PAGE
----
Train operation has a strong relevance, and once a train is delayed during the simulation, the delay will propagate [24]. It is obvious that the initialization of will affect the accuracy of the simulation, so, to consider the randomness of train operation at the initial phase, we set as

In the formula, will return a random value that obeys the function distribution. The parameter can be set according to the trains.

2.6. Modeling Steps

Based on the simulation elements mentioned above and transfering all trains according to the simulation plan, we can build a simulation net according to the topology of the real-world high-speed line; the process of modeling is as follows.

Step 1. Create for every station in the simulation line.

Step 2. Create for every simulation track section .

Step 3. Create , , , and a global timer, .

Step 4. For every track section and the next station linked , create , build the relation with , , according to the definition of , and build the relation with as well.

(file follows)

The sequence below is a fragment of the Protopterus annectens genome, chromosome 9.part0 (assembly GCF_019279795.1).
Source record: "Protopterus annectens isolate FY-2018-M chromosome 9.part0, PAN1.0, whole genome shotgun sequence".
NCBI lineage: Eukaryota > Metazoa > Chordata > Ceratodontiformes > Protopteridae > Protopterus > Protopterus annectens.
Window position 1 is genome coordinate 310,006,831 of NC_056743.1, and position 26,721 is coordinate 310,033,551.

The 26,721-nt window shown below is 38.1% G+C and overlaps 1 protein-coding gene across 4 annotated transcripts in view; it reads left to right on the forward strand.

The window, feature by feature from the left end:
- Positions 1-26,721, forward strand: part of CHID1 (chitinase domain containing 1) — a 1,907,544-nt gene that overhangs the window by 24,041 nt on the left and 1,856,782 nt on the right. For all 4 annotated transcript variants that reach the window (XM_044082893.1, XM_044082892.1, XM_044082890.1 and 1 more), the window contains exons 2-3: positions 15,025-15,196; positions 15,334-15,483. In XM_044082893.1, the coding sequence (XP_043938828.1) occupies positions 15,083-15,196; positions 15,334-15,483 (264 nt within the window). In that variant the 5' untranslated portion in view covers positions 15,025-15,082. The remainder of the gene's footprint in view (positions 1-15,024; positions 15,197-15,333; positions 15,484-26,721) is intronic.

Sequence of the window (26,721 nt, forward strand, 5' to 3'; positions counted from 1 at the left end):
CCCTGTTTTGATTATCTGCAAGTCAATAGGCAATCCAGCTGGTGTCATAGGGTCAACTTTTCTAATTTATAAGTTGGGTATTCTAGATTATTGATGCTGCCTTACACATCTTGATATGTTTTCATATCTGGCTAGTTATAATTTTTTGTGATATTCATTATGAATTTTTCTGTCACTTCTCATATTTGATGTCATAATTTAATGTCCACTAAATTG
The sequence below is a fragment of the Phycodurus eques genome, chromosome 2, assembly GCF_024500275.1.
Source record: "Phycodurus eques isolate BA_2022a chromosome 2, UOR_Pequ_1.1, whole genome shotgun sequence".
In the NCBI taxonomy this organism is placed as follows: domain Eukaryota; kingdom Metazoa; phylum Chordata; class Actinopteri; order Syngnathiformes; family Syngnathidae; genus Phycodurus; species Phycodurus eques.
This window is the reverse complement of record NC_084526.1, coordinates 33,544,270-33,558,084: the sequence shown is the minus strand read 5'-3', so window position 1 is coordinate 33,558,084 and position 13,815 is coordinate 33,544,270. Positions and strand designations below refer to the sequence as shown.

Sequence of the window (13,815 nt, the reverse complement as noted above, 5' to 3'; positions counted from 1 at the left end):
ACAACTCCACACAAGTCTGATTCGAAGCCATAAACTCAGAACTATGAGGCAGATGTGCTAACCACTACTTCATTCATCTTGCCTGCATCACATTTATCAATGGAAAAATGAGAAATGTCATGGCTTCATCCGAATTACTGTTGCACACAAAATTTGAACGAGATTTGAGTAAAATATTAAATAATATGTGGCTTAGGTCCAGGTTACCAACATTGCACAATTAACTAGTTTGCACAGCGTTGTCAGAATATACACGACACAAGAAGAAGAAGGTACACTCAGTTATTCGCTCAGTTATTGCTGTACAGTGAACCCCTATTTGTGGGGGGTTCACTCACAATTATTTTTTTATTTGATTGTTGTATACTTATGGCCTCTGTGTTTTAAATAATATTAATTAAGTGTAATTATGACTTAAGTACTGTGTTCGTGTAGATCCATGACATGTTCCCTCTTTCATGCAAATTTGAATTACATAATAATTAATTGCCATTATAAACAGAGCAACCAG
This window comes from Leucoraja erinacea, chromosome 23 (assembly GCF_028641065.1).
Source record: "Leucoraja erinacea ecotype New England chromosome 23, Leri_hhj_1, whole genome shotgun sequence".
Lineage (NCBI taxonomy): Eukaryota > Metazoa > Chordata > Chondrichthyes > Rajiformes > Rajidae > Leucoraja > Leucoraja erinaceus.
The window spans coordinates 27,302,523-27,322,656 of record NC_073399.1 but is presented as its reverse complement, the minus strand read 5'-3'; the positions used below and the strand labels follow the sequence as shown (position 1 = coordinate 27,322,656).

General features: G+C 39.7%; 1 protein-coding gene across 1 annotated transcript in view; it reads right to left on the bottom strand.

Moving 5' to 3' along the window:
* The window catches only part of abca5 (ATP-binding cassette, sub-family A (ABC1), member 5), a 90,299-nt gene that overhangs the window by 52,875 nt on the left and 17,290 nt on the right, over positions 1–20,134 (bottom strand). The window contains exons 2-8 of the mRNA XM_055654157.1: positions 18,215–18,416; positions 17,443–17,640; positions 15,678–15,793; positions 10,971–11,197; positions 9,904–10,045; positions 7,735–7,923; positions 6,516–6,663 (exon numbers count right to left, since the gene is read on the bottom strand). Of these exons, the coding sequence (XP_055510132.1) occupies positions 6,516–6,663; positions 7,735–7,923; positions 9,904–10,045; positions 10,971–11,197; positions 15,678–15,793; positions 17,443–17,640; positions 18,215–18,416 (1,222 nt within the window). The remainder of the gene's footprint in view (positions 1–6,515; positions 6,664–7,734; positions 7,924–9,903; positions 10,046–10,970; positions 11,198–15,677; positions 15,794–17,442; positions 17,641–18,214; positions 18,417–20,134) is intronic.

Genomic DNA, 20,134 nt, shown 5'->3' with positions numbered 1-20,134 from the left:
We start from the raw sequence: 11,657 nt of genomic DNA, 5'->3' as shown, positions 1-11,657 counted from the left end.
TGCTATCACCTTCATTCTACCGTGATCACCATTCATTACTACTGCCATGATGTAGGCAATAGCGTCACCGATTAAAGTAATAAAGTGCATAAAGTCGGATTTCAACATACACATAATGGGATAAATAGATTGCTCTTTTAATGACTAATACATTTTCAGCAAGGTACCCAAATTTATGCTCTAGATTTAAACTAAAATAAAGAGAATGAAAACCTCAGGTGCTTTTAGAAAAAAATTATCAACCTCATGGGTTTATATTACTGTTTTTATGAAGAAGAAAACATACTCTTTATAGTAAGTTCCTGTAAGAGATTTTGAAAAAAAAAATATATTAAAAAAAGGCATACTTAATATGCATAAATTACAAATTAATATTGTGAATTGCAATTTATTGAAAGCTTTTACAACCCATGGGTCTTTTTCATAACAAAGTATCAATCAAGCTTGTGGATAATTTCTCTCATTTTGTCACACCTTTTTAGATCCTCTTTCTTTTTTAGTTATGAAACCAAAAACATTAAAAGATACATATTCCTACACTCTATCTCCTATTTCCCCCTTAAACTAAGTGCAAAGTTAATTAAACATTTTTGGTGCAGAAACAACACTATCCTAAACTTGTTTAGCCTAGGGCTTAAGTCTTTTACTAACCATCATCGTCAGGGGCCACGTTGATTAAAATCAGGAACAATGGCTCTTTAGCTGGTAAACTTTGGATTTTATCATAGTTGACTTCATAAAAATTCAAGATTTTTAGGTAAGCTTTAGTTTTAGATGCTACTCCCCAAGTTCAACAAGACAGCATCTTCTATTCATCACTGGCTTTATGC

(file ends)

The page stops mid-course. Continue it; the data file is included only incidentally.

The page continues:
Step 5. For every , create and build the relation with , , and according to the definition of .

Step 6. For every track section and the previous station , create , and build the relation with , , , and according to the definition of .

Step 7. Create for each and build the relation with , , and according to the definition of .

Step 8. For each track section and the previous station , create , and build the relation with , according to the definition of .

Step 9. Select the trains that are in the simulation range but still have not arrive their destinations; for each train create a , and put all the into .

Step 10. Initialize the parameters in according to section situations, and then initialize parameters in according to the station situations.

Step 11. Create for each train TOKEN in according to the rules defined in (11), and then put it into .

Step 12. Set the global timer to the initialize time of the simulation.

After building the model, by driving the global timer, we can start the simulation process and get the simulation results of the train operation plan. More precisely, our model is a macroscopic model, this means when we deal with the train operating, we just consider the travel time between stations. This allows us to consider the travel speed of train in different track sections without considering the train speed continuously.